Sidenote: this is what I (and obviously many others) actually like about card driven activation with an end turn card reshuffling the deck.  My limited reading of WW2 seems to be just like this.  units are not all seeeing, all knowing and are very focused on what they are doing without a bigger picture view.  In the current game terms, it is easily explained that the German platoon in the building is focused on what is happening with the 2nd company and so it not really aware of what is occurring on the other side of the building.  IGOYGO games just don't - to me - capture how WW2 firefights occurred.

Same three year old helping me turn over the cards (being reused from my IABSM days so it says Platoon 2 but is really company 2.).  He cannot read at all, but is doing a good impression.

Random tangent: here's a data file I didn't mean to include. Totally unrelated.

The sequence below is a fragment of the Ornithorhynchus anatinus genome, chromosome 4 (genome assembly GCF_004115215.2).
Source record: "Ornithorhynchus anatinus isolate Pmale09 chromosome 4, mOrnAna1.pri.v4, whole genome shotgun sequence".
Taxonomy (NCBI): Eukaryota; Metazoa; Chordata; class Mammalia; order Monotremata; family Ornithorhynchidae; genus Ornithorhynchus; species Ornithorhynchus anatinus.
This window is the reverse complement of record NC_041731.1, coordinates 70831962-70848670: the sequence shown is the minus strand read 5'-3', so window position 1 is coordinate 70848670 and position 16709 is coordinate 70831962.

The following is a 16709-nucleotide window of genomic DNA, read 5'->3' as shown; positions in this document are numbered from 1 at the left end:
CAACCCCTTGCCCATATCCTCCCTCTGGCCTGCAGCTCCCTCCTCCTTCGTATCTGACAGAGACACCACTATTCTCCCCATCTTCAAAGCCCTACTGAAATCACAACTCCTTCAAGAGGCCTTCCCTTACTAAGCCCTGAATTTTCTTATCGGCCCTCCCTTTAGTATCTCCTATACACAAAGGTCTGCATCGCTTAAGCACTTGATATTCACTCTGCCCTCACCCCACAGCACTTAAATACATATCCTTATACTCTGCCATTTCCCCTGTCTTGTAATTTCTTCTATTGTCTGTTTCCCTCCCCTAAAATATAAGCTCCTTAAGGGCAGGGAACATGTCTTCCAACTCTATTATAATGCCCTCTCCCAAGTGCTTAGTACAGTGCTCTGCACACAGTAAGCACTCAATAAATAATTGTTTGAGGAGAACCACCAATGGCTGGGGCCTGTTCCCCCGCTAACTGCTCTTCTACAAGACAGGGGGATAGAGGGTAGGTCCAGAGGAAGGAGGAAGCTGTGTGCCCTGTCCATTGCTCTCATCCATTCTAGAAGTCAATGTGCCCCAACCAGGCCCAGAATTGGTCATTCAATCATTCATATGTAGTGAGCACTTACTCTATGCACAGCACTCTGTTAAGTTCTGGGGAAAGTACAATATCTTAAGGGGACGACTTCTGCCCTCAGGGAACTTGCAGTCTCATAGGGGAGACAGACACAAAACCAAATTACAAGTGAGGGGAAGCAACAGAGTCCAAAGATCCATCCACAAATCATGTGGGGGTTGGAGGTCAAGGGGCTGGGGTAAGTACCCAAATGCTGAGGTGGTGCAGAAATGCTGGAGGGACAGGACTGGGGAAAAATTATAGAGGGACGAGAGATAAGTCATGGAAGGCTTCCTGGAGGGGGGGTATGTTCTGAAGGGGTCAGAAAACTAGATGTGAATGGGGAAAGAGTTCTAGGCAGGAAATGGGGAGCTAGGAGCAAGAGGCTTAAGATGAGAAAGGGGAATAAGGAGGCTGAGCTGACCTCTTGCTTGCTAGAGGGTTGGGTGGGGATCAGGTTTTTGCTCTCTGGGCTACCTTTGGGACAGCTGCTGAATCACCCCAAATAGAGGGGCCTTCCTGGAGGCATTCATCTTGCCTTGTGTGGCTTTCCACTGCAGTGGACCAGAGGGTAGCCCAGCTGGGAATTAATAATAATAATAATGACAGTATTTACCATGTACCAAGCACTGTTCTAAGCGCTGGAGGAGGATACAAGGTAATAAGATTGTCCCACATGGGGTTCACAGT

The 3rd company makes it to the house containing a platoon of Germans from company 2.  I call it to be hand to hand combat, they are close enough for it. They clear that house and manage to advance into the next (ruined) house.

Cleared first house, occupy the next (ruined house).  This is actually as far as the British get.
The remainder of 3rd company is following up but then the unit comes under German mortar fire, fire from a unit across the road and also an MMG further down the village. A morale check sees the unit shaken (no move, fire at -1).

A final push with everything into the village.  To no avail.
Other highlights around this time is one of the Marder IIIs is ordered to move up to assist in defense of the village.  The 6pdr spots it but has little chance of doing any damage at long range and doesn't.

Battalion HQ set up in the woods, surrounded by fallen leaves and branches "shaken" off the trees by the giant cat.